It sounds simple to collect the data needed to form an accurate order book, but the opposite is, in fact, true. With our unprecedented information model, we have to collect a vast amount of data - not just whether or not a yacht is in build and it’s length. Secondly, it is essential to record all orders per shipyard, including the confidential projects, and you have to know all the shipyards that are building one or more yachts.
With the data presented to the market right now there are two important elements that make it incredibly inaccurate. The model whereby you contact every shipyard for their order book is a good first step, but only if you already know every single shipyard who is building a yacht over 30 metres. I know for a fact that we have at least five shipyards which are building one or more yachts over 30 metres in our list who simply do not appear on any of the other lists.
Furthermore, the data collected is often not actually verified. Even though publications probably claim it has been, I still wonder how non-existent yachts end up in their data if this is the case. I will not reveal our data collection model, but I can assure you that we have five different ways of verifying the data hailing from hundreds of carefully researched and unrivalled sources.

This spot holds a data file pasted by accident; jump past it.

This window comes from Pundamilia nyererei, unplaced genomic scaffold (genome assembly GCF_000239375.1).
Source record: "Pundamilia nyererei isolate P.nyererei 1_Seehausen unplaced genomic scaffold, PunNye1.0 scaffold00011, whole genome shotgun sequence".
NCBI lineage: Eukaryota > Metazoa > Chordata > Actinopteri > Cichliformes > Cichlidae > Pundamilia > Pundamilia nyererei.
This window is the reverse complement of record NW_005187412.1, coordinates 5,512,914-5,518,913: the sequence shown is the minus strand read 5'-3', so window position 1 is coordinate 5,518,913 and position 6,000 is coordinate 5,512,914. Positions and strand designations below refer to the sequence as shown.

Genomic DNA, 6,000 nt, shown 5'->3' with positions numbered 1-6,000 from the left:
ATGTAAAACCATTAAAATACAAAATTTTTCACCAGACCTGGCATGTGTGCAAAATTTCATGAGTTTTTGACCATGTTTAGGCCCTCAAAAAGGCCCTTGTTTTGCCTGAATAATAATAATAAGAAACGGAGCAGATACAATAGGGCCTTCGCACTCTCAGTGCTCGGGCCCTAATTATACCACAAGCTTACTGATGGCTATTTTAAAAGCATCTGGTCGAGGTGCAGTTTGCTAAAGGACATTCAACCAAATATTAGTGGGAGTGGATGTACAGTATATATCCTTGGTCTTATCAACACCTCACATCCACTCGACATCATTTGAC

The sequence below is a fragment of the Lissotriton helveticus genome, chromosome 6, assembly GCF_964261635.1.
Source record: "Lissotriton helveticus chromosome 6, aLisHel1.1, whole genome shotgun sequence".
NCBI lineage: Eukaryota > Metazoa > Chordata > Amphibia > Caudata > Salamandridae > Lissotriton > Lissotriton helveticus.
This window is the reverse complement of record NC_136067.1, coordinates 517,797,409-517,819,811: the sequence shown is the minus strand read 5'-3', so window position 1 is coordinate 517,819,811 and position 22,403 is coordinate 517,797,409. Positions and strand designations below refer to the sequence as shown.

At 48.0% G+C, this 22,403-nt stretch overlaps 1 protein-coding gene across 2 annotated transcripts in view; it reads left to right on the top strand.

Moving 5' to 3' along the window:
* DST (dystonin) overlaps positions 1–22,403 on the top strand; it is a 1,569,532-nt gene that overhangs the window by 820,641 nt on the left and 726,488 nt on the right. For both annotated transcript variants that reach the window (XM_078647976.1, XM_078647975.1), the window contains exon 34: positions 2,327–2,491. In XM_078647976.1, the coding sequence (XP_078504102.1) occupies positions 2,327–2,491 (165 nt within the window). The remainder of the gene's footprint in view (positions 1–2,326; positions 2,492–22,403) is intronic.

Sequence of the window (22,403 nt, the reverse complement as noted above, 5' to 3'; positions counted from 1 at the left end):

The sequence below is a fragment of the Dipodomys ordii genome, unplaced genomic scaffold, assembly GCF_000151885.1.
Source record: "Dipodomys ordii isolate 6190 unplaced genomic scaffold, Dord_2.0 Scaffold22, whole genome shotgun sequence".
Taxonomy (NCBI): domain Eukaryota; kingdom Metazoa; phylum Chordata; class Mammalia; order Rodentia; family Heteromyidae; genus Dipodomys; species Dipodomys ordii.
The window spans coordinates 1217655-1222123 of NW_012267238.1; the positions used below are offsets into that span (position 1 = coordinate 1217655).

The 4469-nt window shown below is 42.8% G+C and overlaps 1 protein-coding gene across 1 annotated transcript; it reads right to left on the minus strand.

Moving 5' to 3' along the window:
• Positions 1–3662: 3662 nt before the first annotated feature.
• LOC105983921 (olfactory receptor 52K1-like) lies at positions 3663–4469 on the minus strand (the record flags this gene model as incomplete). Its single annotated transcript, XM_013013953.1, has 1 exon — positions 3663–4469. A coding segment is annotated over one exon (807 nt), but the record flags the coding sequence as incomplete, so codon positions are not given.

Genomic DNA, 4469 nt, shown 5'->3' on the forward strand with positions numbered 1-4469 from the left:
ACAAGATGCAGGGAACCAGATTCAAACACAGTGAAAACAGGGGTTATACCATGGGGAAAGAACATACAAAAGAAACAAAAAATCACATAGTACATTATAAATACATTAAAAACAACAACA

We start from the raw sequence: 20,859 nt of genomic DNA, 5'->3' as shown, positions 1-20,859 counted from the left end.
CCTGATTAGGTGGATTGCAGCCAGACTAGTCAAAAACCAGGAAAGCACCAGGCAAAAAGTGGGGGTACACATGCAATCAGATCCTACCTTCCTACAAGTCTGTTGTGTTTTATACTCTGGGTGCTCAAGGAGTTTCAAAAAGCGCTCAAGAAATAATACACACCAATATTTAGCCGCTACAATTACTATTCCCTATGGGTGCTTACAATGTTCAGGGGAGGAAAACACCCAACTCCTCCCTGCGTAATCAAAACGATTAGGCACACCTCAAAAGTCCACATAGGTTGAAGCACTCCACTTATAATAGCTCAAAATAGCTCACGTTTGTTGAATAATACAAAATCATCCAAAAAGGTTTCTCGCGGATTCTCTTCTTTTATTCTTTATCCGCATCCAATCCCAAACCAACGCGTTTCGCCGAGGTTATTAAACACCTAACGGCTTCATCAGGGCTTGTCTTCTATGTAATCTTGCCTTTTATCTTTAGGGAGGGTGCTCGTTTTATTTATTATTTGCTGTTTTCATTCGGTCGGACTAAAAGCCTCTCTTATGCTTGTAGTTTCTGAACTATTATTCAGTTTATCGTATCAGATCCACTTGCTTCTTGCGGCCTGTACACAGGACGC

Analysing the order book by shipyard and country and then looking at the numbers, length and gross tonnage is the current standard. In order to present numbers on which investors, business owners and CEO’s can make actual decisions with, however, it is mandatory to delve into more detail. In the SuperYacht iQ 2016 Report we will analyse the order book per 31 December 2015 and the production and sales number over the year of 2015.
An example of how to analyse the order book is to look at the construction stage of all the projects at a certain moment in time. For example, if you have an order book of 700 yachts - which sounds great - and 400 of these yachts have been launched, then it is not a very strong order book. In the same case, you can look at how long projects have been in the order book. If there are 300 out of the 700 yachts that have been in the order book for more than 5 years, while the average construction time is 3 to 4 years, then this is also not a positive indication.
An example of analysing the yearly production is to look at the number of yachts delivered and the number of new yachts added to the order book, separated between projects started with an owner and on speculation. For sales we can analyse the number of yachts sold and all the different sales types.
Another important difference between the SuperYacht iQ Report and others is that we will not analyse the performance of individual shipyards. We will not do this because we respect the confidential projects of the shipyards. To analyse the new-build sector in-depth, it is much more interesting and beneficial to look at the production and sales as a whole instead of giving competitor-sensitive information.